My daughter announced her engagement a few weeks ago, and the first thing that walked across my little mind was: OMG I’m fat!!! Actually, my husband had the same reaction.
Scales were attacked, yielding a complete cleaning of the fridge and pantry. My husband leaped in gear, and joined the local gym. I thought about it, but really could not see a time slot I could go. I spend 9 hours a day at work sitting at a desk, then 3-5 more hours every night at the barn… there is NO time for a gym membership.
Got to love the Husband as he pointed out riding should be my work out. Yeah…well… if that was the case, why am I still FAT??!!! I ride 5 nights a week, and I don’t just sit there looking pretty when I ride. I ride for the condition of my horses and development of skills… I tell myself that, daily.
I have never really look at/or focused on the conditioning of my own body, while I ride.
A typical night at the barn: The horses I am going to ride, are in by the time I get there. So I just walk in, and pull them out of the stall. Since they have sheets or coats on and they are groomed daily, all they need is a quick brush, then a 5 to 10 minute lunge. I hop on. I do the same routine every ride, walk three laps in each direction, we trot, we work on lateral moves, we trot some more, so on…
As I approached this possibility of getting “wedding fit through horses”, I decided it’s time to change things, time to turn this into a real workout for me.
Here we go:
No more horses inside ready to go, unless the weather is bad.
Catching the horse.
- Briskly walk to paddock, get arms swing with the rhythm of walk, every ten steps lunge, left leg, right leg. Back to walk. I just discovered it’s 200 steps from the barn to the pasture gate, and my horses are NEVER at the gate. If you’re like me, I call and click to the horse out in the pasture trying to get them to come. SO why just stand there? Let’s stretch.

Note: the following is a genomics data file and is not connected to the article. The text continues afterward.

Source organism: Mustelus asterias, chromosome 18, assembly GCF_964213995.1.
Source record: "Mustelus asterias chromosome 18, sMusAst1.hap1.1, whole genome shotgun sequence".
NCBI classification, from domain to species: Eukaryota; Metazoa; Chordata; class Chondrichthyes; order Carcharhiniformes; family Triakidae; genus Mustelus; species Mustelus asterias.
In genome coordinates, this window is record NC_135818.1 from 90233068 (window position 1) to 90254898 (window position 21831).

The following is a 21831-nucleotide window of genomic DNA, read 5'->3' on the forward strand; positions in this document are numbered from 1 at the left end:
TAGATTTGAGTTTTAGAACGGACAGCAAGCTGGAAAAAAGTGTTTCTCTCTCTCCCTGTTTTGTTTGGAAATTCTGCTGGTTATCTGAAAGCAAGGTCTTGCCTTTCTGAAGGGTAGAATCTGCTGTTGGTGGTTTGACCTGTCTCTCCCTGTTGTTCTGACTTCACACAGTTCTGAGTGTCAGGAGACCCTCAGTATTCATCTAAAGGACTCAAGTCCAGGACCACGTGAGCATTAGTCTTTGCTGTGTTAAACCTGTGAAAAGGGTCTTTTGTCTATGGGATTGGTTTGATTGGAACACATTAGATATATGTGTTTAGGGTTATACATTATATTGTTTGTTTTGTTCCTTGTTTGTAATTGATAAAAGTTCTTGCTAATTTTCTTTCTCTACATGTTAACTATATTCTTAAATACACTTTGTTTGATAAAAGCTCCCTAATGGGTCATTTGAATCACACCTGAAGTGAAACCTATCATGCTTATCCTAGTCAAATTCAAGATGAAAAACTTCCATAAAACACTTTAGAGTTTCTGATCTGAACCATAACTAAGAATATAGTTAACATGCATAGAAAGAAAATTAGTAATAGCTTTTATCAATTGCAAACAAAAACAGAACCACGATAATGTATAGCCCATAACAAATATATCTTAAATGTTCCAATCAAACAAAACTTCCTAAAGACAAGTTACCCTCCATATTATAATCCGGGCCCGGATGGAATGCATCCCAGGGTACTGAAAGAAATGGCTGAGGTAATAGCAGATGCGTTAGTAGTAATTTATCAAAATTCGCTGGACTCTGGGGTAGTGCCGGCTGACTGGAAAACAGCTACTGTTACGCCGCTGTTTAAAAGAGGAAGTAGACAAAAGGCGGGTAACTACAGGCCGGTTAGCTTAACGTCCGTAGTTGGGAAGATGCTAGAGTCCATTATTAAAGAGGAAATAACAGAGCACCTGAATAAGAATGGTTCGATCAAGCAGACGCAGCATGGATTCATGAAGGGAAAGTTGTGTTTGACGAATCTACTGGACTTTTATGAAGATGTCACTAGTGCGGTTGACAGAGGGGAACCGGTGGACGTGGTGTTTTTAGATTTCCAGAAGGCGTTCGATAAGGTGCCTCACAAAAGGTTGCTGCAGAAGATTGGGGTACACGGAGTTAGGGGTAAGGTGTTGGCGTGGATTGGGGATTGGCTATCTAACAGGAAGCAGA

Did you realize you can use the gate like a ballet bar? Start with hamstring stretches, place your left foot on the lower rung of the gate and lean into the knee until you feel the stretch.
I also use the lead line, a part in each hand, with about two feet in the middle. Raise your arms over your head, form a “Y” with the line over your head and now, do side stretches.
Bend to your left back to center now to the right back to center. Do 5 each side, and build up to more. Bring your arm straight down and out in front of your chest, twist and stretch side to side. Again start with 5 in each direction and move on to more each day. Now a series of toe touches, bend at the waist.
Since the horses most likely did not come to the gate, and neighbors are all looking at you like you’re crazy… let’s go get the monster.
Again brisk, firm walking out to the horse and back, don’t look at the neighbors. Next spring, when you‘ve shed the winter clothes and you look marvelous, then smile.
Lift your legs good and high, march out to that horse that should have ran to the gate as soon as your car pulled up. Wait until there is a foot or two of snow out here, that will add to the burn.
You’re nice and warmed up now. NO more quick flicks with the brush, let’s really groom.
Grab a brush in both hands, the old “wax on wax off” circles all over the horse’s body. Remember to bend at the waist, and stretch as you work up and down the legs.
Using slight pressure to get deep under the thickening winter coat, is also classified as a weight bearing exercise. We are not only working the arms and pecs, but warding off osteoporosis.
Using the Ride
We all have things we like our horses to work on in our rides, and I’m not saying that the entire or every ride should be about me getting trimmed down. I mix it up. I’ve been focusing on legs, arms and overall body position. I’ve been doing all the old pony camp stretches we teach the kids, in my warm up.
At the walk, I reach up and touch my horse between the ears, reach down to try to touch my foot, I stretch arms over my head, arch my back and try to touch my horse butt, twist side to side. I challenge one of the kids at the barn, to see which one of us can ride the longest in two-point or without stirrups.
Since most of my riding is sitting trot, I’ve been forcing myself to start my ride with rising trot. I found I begin to sweat and feel muscles burn, after 15 minutes of nonstop rising trot. I was surprised to see how much my horse seemed to enjoy all this fun and games. I’ve been at this just under three weeks, and although the scale says I’ve only lost a few pounds, my body has changed enough that I am now wearing an entire size smaller jeans. One more size down and I’ll upload a video.